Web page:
For years, fever, diarrhea, and skin problems have been major concerns in returned travelers.2 In a retrospective review of over 34,000 returned travelers who sought care at an outpatient travel clinic in Germany, 12% had skin problems.3 Specific causes include arthropods in 23%, bacteria in 22%, helminths in 11%, and protozoa in 6%.3 Similarly, skin problems ranked second only to diarrhea and were responsible for 25% of pediatric post-travel consultations in GeoSentinel-based travel clinics within 19 countries.4 Skin problems were particularly common in children returning from Latin America.4
Astute travel medicine practitioners will be aware of less common causes of dermatitis in travelers such as caterpillar stings5 and phytophotodermatitis from dribbled lime juice.6 But, the common travel-related skin problems should be preventable — with careful insect bite avoidance, use of sunscreen, and cleaning of sites of superficial traumatic injury.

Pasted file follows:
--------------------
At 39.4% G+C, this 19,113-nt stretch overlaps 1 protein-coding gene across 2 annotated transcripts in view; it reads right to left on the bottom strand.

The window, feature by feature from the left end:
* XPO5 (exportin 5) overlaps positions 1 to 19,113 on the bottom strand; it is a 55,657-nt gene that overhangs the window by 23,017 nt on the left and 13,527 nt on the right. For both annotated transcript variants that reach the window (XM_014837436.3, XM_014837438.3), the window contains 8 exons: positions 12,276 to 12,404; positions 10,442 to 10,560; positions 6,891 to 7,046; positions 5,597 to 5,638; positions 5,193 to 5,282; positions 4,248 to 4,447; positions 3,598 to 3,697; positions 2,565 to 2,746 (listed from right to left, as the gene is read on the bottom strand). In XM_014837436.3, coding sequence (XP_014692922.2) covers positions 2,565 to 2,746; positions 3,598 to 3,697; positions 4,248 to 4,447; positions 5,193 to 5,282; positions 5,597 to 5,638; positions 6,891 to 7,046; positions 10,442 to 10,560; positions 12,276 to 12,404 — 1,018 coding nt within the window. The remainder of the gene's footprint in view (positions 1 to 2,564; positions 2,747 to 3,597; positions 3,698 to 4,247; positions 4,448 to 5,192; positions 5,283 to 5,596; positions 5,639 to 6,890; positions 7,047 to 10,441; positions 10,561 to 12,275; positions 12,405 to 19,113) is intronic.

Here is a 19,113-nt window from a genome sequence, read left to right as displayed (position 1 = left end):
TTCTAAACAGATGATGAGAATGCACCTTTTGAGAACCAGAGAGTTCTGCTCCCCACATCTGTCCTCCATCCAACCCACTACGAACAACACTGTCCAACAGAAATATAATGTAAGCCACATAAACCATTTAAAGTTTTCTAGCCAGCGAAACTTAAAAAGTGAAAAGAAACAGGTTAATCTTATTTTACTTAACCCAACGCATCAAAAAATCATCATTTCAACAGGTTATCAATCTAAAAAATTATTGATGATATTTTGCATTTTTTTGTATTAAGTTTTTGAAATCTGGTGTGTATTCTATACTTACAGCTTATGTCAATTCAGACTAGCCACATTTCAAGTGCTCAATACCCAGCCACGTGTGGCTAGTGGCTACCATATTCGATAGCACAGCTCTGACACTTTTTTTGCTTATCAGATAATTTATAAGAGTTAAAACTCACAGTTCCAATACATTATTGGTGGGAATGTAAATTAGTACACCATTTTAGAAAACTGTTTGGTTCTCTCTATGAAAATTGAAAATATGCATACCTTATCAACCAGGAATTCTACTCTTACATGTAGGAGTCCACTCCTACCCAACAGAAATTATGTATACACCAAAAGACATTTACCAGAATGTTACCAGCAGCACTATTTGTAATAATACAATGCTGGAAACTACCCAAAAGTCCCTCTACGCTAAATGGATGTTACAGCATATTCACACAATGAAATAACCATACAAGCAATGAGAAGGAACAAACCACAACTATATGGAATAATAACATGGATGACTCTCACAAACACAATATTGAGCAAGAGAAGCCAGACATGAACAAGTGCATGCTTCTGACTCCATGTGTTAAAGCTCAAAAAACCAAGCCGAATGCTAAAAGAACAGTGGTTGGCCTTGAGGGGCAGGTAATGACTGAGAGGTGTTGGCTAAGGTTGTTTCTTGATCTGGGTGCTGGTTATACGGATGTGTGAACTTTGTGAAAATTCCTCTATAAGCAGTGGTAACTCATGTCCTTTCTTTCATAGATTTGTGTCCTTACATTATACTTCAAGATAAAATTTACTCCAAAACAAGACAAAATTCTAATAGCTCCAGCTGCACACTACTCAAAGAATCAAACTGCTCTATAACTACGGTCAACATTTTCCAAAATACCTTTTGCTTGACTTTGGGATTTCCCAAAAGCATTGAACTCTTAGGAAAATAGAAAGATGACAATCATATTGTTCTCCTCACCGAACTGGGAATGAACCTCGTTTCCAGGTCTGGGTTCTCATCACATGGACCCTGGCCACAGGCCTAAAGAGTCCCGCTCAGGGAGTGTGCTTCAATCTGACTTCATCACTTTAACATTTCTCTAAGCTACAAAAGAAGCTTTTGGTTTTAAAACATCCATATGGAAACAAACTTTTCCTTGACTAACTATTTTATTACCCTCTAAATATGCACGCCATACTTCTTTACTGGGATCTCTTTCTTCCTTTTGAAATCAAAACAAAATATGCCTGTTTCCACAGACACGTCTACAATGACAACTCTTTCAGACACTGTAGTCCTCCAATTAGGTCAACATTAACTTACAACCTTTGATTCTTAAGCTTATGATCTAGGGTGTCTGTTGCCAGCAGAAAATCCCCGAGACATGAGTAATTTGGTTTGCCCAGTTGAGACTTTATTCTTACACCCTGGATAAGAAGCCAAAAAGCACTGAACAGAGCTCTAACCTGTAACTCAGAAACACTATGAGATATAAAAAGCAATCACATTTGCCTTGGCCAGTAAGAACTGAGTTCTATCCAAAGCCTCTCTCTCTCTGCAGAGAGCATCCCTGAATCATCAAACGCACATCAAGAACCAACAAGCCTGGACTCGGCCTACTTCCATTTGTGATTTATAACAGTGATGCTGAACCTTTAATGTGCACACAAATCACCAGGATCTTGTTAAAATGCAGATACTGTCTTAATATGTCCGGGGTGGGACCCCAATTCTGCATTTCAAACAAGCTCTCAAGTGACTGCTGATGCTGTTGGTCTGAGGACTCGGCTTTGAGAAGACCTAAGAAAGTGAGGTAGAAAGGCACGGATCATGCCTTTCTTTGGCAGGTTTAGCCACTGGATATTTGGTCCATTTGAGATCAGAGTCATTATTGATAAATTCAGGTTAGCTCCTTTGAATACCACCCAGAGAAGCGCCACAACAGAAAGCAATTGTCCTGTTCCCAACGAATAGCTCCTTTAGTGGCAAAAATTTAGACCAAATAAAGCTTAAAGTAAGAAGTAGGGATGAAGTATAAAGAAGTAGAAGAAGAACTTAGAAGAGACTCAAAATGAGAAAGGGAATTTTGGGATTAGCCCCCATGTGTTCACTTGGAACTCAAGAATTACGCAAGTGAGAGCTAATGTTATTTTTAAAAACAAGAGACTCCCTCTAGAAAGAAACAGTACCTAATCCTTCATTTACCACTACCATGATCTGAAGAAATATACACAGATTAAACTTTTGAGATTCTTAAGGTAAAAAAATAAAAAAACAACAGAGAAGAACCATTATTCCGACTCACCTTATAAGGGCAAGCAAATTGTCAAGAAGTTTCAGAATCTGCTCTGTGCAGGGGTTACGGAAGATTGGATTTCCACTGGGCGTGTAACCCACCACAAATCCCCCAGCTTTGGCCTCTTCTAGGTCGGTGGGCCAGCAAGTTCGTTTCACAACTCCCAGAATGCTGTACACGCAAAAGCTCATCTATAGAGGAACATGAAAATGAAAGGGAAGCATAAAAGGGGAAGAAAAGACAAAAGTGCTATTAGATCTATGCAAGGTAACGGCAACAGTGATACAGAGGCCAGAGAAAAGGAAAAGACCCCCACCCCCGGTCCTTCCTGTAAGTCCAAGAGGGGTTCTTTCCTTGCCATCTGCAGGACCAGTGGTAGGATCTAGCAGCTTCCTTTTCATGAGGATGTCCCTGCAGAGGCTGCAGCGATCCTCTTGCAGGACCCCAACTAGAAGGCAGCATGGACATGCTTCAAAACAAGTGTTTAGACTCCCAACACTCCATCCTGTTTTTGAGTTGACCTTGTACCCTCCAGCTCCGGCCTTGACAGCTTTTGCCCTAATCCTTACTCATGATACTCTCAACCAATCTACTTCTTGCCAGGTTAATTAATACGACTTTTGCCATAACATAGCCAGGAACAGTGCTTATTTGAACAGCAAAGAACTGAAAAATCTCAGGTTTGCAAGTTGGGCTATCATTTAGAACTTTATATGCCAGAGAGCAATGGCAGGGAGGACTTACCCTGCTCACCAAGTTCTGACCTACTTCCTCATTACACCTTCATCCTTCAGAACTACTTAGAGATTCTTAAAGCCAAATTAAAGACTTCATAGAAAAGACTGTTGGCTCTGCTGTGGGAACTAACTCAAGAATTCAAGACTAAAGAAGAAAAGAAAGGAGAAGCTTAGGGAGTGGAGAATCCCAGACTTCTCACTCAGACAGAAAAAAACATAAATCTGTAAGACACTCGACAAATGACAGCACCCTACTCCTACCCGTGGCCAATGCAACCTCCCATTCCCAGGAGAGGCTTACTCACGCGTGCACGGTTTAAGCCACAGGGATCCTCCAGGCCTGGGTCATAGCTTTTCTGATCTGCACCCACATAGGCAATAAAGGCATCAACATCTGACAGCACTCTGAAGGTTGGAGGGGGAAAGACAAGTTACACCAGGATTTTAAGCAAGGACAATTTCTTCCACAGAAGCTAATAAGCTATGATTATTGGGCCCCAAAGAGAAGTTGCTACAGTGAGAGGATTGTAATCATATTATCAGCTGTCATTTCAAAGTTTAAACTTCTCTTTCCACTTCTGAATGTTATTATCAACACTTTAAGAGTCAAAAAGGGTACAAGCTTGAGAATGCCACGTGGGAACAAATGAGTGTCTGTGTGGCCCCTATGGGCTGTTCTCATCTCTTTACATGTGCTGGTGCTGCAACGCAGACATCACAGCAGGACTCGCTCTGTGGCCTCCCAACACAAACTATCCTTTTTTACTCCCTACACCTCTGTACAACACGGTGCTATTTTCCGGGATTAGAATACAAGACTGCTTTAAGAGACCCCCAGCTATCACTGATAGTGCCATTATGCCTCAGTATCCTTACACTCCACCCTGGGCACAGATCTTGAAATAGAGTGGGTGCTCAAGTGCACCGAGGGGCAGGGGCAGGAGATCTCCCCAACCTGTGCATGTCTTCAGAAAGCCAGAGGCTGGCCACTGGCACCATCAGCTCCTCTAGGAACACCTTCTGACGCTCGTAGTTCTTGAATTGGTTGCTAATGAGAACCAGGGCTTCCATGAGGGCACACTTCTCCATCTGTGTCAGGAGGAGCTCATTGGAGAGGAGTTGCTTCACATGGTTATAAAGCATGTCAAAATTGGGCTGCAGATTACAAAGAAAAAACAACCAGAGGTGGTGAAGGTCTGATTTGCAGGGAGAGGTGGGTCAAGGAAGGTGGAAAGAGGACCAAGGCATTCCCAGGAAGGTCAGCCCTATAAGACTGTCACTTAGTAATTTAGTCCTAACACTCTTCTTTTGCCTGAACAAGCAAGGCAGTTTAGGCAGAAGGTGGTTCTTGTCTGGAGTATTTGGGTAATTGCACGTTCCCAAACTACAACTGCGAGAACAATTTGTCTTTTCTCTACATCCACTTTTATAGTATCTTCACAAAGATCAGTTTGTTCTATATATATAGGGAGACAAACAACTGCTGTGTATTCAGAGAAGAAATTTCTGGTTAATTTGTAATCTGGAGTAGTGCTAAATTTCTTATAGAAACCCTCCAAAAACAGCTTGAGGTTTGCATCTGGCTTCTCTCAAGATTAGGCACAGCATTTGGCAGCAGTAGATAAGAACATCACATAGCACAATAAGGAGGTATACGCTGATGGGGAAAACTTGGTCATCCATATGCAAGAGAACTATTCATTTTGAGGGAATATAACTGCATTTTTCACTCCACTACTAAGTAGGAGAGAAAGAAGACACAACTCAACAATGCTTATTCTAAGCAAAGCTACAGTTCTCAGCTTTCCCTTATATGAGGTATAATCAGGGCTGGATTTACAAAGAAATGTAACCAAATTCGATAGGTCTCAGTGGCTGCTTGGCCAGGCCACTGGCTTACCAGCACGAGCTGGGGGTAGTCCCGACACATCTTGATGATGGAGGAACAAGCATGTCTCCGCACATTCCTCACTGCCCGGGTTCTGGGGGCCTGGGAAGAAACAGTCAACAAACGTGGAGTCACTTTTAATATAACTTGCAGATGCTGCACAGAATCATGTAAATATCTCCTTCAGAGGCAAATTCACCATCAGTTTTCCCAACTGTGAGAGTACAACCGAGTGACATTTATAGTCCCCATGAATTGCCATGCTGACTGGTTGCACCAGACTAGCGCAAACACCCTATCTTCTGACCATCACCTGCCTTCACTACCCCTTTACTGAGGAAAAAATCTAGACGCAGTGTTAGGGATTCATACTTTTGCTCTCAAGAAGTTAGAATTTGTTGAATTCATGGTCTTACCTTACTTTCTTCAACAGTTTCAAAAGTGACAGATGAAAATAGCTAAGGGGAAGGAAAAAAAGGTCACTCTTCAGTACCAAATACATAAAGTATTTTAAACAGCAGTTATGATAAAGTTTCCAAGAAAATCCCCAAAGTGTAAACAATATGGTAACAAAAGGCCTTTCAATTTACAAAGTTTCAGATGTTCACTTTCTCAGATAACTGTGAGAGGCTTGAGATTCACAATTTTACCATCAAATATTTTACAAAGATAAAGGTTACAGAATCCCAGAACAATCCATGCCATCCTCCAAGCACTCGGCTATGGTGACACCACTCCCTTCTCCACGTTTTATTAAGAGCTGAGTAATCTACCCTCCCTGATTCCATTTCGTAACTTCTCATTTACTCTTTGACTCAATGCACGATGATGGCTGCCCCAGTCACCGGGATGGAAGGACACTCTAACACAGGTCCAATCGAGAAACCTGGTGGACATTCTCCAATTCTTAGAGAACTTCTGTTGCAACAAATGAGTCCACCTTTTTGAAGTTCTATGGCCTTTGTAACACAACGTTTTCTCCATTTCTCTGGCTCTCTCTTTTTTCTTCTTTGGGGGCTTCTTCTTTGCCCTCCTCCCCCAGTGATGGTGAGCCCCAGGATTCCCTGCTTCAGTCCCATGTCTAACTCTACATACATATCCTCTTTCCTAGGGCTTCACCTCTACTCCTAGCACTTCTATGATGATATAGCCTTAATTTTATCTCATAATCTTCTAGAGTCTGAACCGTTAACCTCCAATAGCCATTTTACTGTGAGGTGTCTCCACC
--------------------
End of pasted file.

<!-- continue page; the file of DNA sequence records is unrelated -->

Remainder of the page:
The practice of travel medicine is advancing. What will shape travel medicine in the years to come? While continuing to build on successes in the battle against life-threatening illness, we will devote increasing efforts to counter leisure-limiting inconveniences. There will continue to be improvements in pre-travel medical interventions, but we should also pursue evidence-based during-travel behavioral modifications that prevent injuries and avoid inconveniences. Perhaps there will be new injections and prescriptions that somehow prevent insect bites, sunburns, and dermatologic infections and infestations. More likely, however, travel medicine will enter into a new era, an era during which health advice is translated into hour-by-hour and day-by-day implementation of health-promoting behaviors. Environmental enhancements will improve the health not just of travelers but, importantly, of local populations. International travel will increase, and health should improve for all.